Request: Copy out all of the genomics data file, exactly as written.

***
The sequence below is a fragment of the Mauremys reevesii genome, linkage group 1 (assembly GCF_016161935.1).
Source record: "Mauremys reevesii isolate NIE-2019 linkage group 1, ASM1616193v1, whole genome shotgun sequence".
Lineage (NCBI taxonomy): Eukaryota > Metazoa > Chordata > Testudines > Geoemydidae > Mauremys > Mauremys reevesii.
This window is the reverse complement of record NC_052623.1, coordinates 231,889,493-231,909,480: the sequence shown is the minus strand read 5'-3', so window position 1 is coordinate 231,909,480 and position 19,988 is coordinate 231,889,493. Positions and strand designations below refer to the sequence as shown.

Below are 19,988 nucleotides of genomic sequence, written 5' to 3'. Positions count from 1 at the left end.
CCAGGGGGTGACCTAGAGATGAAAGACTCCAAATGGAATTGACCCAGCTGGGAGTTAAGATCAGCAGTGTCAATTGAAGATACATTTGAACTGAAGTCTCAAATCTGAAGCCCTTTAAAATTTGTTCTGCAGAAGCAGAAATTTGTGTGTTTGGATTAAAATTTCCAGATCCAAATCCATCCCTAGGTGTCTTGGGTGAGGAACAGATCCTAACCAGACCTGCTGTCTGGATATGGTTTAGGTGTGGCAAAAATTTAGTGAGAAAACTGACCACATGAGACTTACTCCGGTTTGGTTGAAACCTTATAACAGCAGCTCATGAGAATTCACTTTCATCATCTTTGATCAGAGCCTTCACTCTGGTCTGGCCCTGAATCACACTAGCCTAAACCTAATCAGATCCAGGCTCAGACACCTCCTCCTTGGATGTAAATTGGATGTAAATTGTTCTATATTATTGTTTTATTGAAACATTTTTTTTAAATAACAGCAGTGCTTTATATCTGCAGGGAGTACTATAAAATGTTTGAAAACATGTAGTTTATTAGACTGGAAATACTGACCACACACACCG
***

The sequence below is a fragment of the Mauremys reevesii genome, linkage group 1 (assembly GCF_016161935.1).
Source record: "Mauremys reevesii isolate NIE-2019 linkage group 1, ASM1616193v1, whole genome shotgun sequence".
Lineage (NCBI taxonomy): Eukaryota > Metazoa > Chordata > Testudines > Geoemydidae > Mauremys > Mauremys reevesii.
This window is the reverse complement of record NC_052623.1, coordinates 231,889,493-231,909,480: the sequence shown is the minus strand read 5'-3', so window position 1 is coordinate 231,909,480 and position 19,988 is coordinate 231,889,493. Positions and strand designations below refer to the sequence as shown.

Below are 19,988 nucleotides of genomic sequence, written 5' to 3'. Positions count from 1 at the left end.
CCAGGGGGTGACCTAGAGATGAAAGACTCCAAATGGAATTGACCCAGCTGGGAGTTAAGATCAGCAGTGTCAATTGAAGATACATTTGAACTGAAGTCTCAAATCTGAAGCCCTTTAAAATTTGTTCTGCAGAAGCAGAAATTTGTGTGTTTGGATTAAAATTTCCAGATCCAAATCCATCCCTAGGTGTCTTGGGTGAGGAACAGATCCTAACCAGACCTGCTGTCTGGATATGGTTTAGGTGTGGCAAAAATTTAGTGAGAAAACTGACCACATGAGACTTACTCCGGTTTGGTTGAAACCTTATAACAGCAGCTCATGAGAATTCACTTTCATCATCTTTGATCAGAGCCTTCACTCTGGTCTGGCCCTGAATCACACTAGCCTAAACCTAATCAGATCCAGGCTCAGACACCTCCTCCTTGGATGTAAATTGGATGTAAATTGTTCTATATTATTGTTTTATTGAAACATTTTTTTTAAATAACAGCAGTGCTTTATATCTGCAGGGAGTACTATAAAATGTTTGAAAACATGTAGTTTATTAGACTGGAAATACTGACCACACACACCG